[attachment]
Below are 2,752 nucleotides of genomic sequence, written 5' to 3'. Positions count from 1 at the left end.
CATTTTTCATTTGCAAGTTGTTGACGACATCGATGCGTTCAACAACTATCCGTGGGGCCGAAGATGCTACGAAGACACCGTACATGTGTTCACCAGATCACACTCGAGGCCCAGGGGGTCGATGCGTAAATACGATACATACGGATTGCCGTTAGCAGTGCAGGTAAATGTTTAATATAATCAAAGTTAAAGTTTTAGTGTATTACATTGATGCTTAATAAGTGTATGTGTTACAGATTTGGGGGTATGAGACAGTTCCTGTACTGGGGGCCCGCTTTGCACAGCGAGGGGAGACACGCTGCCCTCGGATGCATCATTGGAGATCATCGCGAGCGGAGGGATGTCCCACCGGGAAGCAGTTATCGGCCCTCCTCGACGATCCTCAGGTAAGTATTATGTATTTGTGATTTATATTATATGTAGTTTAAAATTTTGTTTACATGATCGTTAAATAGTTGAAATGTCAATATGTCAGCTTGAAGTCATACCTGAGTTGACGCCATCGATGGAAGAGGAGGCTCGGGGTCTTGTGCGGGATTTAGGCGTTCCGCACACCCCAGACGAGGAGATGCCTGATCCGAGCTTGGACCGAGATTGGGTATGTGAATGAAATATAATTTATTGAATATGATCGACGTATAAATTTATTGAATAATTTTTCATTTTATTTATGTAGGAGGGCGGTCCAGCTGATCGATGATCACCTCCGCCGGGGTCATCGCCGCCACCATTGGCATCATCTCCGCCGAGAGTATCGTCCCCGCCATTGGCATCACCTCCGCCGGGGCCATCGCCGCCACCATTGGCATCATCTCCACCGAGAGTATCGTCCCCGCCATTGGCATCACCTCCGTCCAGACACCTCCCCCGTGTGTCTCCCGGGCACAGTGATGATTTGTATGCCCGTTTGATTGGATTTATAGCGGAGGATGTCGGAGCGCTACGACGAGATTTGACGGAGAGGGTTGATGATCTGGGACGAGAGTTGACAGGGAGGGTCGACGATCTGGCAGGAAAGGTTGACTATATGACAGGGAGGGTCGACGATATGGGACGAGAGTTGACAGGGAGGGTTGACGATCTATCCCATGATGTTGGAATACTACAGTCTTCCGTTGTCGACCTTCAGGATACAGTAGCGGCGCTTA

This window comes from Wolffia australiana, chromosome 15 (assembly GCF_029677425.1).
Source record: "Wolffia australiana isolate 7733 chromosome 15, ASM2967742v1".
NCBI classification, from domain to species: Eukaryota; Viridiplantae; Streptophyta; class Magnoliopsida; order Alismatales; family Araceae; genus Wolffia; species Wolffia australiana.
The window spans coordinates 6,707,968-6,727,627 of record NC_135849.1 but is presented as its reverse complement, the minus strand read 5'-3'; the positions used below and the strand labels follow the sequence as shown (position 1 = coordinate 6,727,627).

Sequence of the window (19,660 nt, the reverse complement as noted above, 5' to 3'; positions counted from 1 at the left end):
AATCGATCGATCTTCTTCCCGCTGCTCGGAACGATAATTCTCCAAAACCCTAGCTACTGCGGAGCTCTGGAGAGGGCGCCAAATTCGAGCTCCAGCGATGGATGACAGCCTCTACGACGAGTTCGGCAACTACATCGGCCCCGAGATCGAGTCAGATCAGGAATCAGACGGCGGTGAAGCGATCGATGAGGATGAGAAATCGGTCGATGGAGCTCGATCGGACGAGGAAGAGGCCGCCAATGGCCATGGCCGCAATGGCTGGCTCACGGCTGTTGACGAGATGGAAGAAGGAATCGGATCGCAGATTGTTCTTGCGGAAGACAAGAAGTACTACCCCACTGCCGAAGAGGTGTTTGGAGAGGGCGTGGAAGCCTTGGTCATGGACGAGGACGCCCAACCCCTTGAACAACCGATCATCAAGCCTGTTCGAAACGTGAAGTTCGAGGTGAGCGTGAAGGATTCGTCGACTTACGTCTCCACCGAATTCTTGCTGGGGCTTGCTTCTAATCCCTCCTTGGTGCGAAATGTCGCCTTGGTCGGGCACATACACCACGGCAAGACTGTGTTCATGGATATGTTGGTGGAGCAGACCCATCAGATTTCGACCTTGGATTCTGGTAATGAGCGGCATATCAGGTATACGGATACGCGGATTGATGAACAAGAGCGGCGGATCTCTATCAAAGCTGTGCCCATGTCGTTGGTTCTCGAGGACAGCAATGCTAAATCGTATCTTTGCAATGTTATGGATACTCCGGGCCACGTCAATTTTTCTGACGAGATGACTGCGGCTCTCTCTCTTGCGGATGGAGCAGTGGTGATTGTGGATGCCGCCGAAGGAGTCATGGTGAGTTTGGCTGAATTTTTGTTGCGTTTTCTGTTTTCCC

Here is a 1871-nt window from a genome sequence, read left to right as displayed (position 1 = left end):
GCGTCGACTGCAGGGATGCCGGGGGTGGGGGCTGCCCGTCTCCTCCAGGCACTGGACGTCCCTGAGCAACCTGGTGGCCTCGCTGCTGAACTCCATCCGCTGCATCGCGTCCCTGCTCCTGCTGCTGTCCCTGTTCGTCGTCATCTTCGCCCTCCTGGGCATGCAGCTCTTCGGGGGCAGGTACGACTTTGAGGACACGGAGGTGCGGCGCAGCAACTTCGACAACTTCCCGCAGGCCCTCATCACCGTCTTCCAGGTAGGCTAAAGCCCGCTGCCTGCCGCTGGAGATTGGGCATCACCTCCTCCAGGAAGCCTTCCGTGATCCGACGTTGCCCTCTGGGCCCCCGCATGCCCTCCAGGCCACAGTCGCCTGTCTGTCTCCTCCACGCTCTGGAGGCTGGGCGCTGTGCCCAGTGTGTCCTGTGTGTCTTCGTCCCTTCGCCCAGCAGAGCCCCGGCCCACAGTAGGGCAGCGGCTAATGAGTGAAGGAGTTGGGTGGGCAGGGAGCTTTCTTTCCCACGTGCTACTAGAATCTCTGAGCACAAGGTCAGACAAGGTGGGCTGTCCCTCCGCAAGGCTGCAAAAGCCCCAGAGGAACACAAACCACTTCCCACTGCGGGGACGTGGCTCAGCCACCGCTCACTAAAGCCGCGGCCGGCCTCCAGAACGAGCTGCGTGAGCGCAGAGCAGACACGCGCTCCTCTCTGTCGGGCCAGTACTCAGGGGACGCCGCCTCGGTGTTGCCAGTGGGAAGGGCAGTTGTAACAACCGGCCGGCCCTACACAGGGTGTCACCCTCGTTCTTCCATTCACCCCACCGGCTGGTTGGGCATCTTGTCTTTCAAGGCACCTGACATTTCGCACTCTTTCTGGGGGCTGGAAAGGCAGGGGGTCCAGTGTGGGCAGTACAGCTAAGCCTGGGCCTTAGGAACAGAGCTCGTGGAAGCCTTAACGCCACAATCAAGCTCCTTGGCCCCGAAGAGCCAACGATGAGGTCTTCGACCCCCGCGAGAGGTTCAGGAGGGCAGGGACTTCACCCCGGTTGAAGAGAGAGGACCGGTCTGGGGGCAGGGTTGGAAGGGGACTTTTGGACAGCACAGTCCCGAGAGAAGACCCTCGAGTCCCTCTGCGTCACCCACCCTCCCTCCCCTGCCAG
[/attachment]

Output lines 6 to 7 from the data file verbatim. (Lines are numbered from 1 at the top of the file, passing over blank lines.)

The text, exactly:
The window spans coordinates 6,707,968-6,727,627 of record NC_135849.1 but is presented as its reverse complement, the minus strand read 5'-3'; the positions used below and the strand labels follow the sequence as shown (position 1 = coordinate 6,727,627).

Sequence of the window (19,660 nt, the reverse complement as noted above, 5' to 3'; positions counted from 1 at the left end):